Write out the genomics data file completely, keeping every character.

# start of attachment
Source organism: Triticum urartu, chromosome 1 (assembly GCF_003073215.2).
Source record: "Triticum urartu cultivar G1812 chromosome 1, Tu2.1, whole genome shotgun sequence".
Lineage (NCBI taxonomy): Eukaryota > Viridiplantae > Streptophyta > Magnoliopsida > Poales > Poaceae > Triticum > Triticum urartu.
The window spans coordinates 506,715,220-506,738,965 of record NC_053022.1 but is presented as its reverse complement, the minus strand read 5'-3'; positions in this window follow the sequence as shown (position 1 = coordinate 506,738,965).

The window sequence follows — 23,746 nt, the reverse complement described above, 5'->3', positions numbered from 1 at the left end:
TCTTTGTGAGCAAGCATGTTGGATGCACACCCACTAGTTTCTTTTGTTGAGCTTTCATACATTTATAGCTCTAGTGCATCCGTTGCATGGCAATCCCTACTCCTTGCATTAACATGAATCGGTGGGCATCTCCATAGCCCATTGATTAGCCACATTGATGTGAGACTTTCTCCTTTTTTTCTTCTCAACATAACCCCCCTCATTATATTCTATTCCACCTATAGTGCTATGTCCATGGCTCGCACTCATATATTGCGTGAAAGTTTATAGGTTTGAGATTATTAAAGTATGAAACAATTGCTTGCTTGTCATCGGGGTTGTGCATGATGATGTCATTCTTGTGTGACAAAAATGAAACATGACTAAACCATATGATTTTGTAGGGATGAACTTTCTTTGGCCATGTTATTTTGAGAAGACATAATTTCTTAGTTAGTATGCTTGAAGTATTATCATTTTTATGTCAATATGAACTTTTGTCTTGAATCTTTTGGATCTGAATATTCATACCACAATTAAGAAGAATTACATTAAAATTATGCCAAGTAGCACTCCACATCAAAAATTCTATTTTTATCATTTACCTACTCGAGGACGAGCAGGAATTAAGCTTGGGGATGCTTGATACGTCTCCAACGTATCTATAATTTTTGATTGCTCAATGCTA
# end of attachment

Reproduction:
Source organism: Triticum urartu, chromosome 1 (assembly GCF_003073215.2).
Source record: "Triticum urartu cultivar G1812 chromosome 1, Tu2.1, whole genome shotgun sequence".
Lineage (NCBI taxonomy): Eukaryota > Viridiplantae > Streptophyta > Magnoliopsida > Poales > Poaceae > Triticum > Triticum urartu.
The window spans coordinates 506,715,220-506,738,965 of record NC_053022.1 but is presented as its reverse complement, the minus strand read 5'-3'; positions in this window follow the sequence as shown (position 1 = coordinate 506,738,965).

The window sequence follows — 23,746 nt, the reverse complement described above, 5'->3', positions numbered from 1 at the left end:
TCTTTGTGAGCAAGCATGTTGGATGCACACCCACTAGTTTCTTTTGTTGAGCTTTCATACATTTATAGCTCTAGTGCATCCGTTGCATGGCAATCCCTACTCCTTGCATTAACATGAATCGGTGGGCATCTCCATAGCCCATTGATTAGCCACATTGATGTGAGACTTTCTCCTTTTTTTCTTCTCAACATAACCCCCCTCATTATATTCTATTCCACCTATAGTGCTATGTCCATGGCTCGCACTCATATATTGCGTGAAAGTTTATAGGTTTGAGATTATTAAAGTATGAAACAATTGCTTGCTTGTCATCGGGGTTGTGCATGATGATGTCATTCTTGTGTGACAAAAATGAAACATGACTAAACCATATGATTTTGTAGGGATGAACTTTCTTTGGCCATGTTATTTTGAGAAGACATAATTTCTTAGTTAGTATGCTTGAAGTATTATCATTTTTATGTCAATATGAACTTTTGTCTTGAATCTTTTGGATCTGAATATTCATACCACAATTAAGAAGAATTACATTAAAATTATGCCAAGTAGCACTCCACATCAAAAATTCTATTTTTATCATTTACCTACTCGAGGACGAGCAGGAATTAAGCTTGGGGATGCTTGATACGTCTCCAACGTATCTATAATTTTTGATTGCTCAATGCTA